"Their sacrifices remain timeless."
Composing “The Boys of ‘17”
By Gordon Thomas Ward
Special to the U.S. World War One Centennial Commission web site
In the fall of 2016, I found myself an exhibitor at a history conference in NJ, as many of my books and songs are about historic events and tell stories from the past. I had my CD Welcome to the Past playing on my table to increase traffic and interest when a woman named Nancy stopped by from a neighboring table to say she represented a genealogical society and was drawn to the historical stories she heard in my songs. This prompted a very nice conversation between us. Several weeks later, Nancy telephoned me to ask if I would be interested in writing a song about the men who died in service to our country during World War One. As fate would have it, she was working on an event to honor them in her town of Westfield, NJ. I immediately said, “Yes.”
After hanging up the phone, I realized I had some research to do. I had been a history teacher, and I knew the basic facts behind the war, but I wanted to make it personal. As a songwriter, I wanted to write a song that was about one soldier and every soldier at the same time. I needed to get into the heads of the men who served and died in The Great War. Consequently, I set out on a learning quest.
I’ve never fired a gun, except for a pellet gun that I used to shoot at cans on a fence post when I was eleven years old under my godfather’s watchful eyes and guidance. Having grown up in the 1960s, I know nothing of soldiering from experience, aside from the graphic photos and film clips I’ve seen on newscasts. As a result, I delved into reading personal accounts from WWI soldiers, reviewing pamphlets, and watching historic video footage. Eventually, I settled on a title, “The Boys of ’17,” and the flesh and bones of the song took shape and gelled in my mind, as the creative gears began to turn.
It became quite apparent to me that most of the men (‘boys”) that served in WWI had no experiential reference point from which to prepare themselves for the situations awaiting them. Oh, sure, they went through basic training and learned how to soldier, but nothing could ever prepare them for the absolute hell on earth that they were about to witness. Farmhands and professional men, urban and suburban gentlemen, and back-country boys, barely out of their teens, were massed together amidst the glorious posters, parades, send-offs, and patriotic music. Clearly, they were made aware of the dangers and perils, but it was impossible for them to prepare emotionally and wrap their heads around the experiences they were about to have.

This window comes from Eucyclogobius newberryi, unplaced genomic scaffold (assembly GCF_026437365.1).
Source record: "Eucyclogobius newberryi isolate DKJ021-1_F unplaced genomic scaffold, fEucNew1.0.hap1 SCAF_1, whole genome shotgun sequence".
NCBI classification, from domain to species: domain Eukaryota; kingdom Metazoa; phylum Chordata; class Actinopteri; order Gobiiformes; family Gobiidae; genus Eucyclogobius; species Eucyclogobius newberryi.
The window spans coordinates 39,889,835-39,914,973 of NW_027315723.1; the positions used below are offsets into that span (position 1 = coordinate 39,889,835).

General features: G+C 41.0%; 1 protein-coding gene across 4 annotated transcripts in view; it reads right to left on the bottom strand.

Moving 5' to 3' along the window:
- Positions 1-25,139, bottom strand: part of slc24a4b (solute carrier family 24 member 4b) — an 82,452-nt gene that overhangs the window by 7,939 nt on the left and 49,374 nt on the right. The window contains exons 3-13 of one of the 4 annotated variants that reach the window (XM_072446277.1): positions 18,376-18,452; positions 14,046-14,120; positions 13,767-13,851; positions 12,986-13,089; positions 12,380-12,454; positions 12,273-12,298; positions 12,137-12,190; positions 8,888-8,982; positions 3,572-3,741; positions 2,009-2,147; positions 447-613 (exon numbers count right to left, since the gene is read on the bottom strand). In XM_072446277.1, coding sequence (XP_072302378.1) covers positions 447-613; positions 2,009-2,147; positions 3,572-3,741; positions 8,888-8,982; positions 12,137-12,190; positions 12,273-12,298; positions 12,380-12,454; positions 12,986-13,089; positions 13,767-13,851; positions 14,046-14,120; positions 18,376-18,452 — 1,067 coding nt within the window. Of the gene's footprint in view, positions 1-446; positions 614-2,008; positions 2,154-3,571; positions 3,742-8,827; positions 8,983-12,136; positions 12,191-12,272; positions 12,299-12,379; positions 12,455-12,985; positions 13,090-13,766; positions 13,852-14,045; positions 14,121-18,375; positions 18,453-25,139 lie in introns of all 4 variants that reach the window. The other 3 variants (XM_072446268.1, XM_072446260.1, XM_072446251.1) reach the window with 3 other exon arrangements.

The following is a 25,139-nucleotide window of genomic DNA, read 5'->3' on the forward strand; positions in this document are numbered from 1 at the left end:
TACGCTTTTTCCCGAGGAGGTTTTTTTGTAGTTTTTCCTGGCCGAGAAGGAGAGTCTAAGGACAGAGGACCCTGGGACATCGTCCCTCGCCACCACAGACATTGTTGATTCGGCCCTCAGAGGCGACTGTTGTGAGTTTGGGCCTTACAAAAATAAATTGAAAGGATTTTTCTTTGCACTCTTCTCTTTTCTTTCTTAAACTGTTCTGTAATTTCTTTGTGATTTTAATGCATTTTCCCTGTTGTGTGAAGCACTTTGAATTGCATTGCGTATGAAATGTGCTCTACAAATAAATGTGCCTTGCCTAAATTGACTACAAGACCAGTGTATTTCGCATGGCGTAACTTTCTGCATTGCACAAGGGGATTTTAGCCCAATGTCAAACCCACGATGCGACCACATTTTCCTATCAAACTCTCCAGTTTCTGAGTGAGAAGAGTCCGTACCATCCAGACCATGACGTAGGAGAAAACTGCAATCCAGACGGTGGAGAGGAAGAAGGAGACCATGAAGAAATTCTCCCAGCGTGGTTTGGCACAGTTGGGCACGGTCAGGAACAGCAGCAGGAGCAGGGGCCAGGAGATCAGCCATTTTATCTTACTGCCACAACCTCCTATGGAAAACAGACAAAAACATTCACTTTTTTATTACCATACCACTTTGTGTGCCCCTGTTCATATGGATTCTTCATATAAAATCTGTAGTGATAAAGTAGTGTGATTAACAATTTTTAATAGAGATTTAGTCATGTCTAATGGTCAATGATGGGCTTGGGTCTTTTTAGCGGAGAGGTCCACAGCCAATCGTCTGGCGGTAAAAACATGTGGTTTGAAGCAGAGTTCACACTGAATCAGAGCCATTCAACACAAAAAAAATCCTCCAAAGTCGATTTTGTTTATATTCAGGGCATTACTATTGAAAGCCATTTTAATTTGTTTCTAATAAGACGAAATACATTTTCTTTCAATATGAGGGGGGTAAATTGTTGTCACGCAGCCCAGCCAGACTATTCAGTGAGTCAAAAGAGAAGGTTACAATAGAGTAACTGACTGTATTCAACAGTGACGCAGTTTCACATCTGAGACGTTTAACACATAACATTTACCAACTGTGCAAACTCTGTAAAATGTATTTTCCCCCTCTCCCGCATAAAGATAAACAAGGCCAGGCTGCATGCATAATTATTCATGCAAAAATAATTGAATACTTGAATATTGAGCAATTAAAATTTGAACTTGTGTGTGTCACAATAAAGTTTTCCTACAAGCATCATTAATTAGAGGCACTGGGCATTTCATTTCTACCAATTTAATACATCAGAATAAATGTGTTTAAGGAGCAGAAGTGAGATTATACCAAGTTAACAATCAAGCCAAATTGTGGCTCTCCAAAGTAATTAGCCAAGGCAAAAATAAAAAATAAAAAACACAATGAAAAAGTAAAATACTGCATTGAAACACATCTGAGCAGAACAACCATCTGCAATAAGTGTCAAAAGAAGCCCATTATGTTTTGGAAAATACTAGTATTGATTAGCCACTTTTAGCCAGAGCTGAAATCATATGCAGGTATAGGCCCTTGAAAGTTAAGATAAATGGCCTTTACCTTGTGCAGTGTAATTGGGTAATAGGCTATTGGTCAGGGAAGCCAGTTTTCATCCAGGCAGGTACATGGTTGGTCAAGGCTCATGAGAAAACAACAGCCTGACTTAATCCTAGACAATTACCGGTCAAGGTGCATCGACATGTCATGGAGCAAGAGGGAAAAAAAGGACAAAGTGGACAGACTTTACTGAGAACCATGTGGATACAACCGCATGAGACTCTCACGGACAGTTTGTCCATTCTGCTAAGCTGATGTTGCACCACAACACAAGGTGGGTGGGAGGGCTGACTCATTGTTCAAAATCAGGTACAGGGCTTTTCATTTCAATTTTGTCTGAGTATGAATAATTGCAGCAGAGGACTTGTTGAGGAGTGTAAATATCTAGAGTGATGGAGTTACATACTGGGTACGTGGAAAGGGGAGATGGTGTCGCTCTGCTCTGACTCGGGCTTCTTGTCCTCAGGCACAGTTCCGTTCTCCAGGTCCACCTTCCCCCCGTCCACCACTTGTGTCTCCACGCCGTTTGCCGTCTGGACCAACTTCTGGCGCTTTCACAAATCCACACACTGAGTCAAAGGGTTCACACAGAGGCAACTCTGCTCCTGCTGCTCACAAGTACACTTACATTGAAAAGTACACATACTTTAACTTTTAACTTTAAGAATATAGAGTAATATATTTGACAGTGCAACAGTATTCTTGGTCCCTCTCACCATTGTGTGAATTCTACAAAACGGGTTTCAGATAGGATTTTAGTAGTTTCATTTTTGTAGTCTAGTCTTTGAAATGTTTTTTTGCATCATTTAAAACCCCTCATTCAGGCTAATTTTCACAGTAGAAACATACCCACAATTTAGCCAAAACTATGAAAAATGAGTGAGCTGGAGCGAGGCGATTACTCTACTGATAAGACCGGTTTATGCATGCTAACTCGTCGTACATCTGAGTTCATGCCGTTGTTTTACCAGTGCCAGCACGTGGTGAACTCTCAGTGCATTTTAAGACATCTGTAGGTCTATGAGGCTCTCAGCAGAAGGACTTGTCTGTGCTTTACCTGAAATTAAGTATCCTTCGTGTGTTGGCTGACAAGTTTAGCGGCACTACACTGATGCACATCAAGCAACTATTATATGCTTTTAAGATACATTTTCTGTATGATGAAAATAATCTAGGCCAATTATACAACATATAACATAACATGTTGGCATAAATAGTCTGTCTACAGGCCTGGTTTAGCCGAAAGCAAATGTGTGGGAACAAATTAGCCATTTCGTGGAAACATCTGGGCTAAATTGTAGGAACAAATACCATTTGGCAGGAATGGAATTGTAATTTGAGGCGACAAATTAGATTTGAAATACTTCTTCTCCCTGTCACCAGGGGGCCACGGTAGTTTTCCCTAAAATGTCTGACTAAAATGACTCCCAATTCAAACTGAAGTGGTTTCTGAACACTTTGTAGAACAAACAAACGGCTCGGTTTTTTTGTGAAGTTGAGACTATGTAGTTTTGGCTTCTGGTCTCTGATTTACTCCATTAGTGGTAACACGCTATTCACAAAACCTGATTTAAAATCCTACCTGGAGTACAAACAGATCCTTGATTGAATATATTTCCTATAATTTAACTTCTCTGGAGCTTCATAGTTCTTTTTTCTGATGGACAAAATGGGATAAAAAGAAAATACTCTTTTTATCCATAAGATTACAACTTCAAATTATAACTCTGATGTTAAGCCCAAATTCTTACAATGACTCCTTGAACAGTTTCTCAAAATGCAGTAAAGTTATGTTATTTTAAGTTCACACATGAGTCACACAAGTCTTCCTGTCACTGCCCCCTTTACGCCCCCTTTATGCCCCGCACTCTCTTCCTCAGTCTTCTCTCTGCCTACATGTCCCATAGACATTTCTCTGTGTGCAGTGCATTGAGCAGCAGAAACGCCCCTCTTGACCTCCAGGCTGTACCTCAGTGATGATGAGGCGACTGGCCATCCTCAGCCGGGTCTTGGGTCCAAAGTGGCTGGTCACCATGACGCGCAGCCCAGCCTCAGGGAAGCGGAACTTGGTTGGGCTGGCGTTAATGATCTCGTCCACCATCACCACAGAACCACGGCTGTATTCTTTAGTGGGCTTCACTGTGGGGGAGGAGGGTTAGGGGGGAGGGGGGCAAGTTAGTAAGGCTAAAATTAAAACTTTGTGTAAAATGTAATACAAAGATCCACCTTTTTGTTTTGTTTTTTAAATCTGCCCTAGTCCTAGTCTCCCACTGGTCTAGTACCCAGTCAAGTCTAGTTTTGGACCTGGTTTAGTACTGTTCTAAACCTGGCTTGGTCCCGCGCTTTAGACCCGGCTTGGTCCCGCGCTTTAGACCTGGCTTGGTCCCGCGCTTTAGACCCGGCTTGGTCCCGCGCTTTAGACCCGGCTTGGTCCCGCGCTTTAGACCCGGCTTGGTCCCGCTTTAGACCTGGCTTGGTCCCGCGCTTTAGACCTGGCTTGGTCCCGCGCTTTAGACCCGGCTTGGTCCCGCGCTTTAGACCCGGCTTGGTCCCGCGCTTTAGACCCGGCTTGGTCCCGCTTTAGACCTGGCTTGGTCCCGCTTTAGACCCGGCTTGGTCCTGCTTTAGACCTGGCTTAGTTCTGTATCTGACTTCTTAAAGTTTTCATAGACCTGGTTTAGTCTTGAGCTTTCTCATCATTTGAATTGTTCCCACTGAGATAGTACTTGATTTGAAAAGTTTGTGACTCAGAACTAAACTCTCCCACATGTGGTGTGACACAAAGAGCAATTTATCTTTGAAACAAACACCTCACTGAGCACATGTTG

Life in the trenches on the Western Front was a scene out of Dante’s hell. As the lyrics in “The Boys of ‘17” mention, there was mud, disease, and cold like few of us have experienced. Rats were a very common sight, and gas warfare was a constant threat. One needed to be on guard constantly during times of attack. The zigzag pattern of the trenches created a situation where enemy soldiers with bayonets and rifles might be just around the corner of one’s trench section. The stress was never-ending and highly intense.
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Plaque honors MT women veterans of WWI
By Ed Kemmick
via Last Best News
Billings, MT – One hundred years to the day after the United States entered World War I, 23 female veterans of that conflict received a long-overdue salute.
A plaque memorializing the 23 women with connections to Yellowstone County, MT who served in World War I was dedicated April 6. (Ed Kemmick/Last Best News)A plaque honoring the women, all of whom were either born or buried in Yellowstone County, or entered federal service here, was dedicated Thursday morning on the lawn of the Yellowstone County Courthouse.
Ed Saunders, an Army veteran from Laurel who spent six years finding the female veterans and chronicling their service, called his quest “an effort to shine the light and show the road back home for them, as they have been largely lost to Montana history.”
Ed SaundersHe said it was the duty of people all over Montana to “follow our lead and find, validate and honor the military service of Montana’s women veterans of World War I.” Dedicating the plaque, he said, was a way of saying, “Well done, women veterans of World War I from Yellowstone County. You are forgotten no more.”
The dedication was attended by local government officials, representatives of local law enforcement, many veterans, representatives of both of Montana’s U.S. senators and more than 100 onlookers.
Three special guests were members of the Mission Valley Honor Guard—all of them female veterans who are also enrolled members of the Confederated Salish and Kootenai Tribes in northwestern Montana.
Saunders’ researches are not confined to Yellowstone County, and one of his most recent discoveries was the service record of Regina McIntyre Early, an Army nurse who served in four hospitals in France during World War I. Early belonged to the Confederated Salish and Kootenai Tribes, and Saunders thinks she might be the first female veteran of WWI who was an enrolled member of an American Indian tribe in Montana.
Saunders recounted her story and those of several of the women listed on the plaque, noting that while no American servicewomen—almost all of them Army nurses or Navy clerical workers—died from hostile fire during World War I, “hundreds died from disease, accidents of war and utter exhaustion.”
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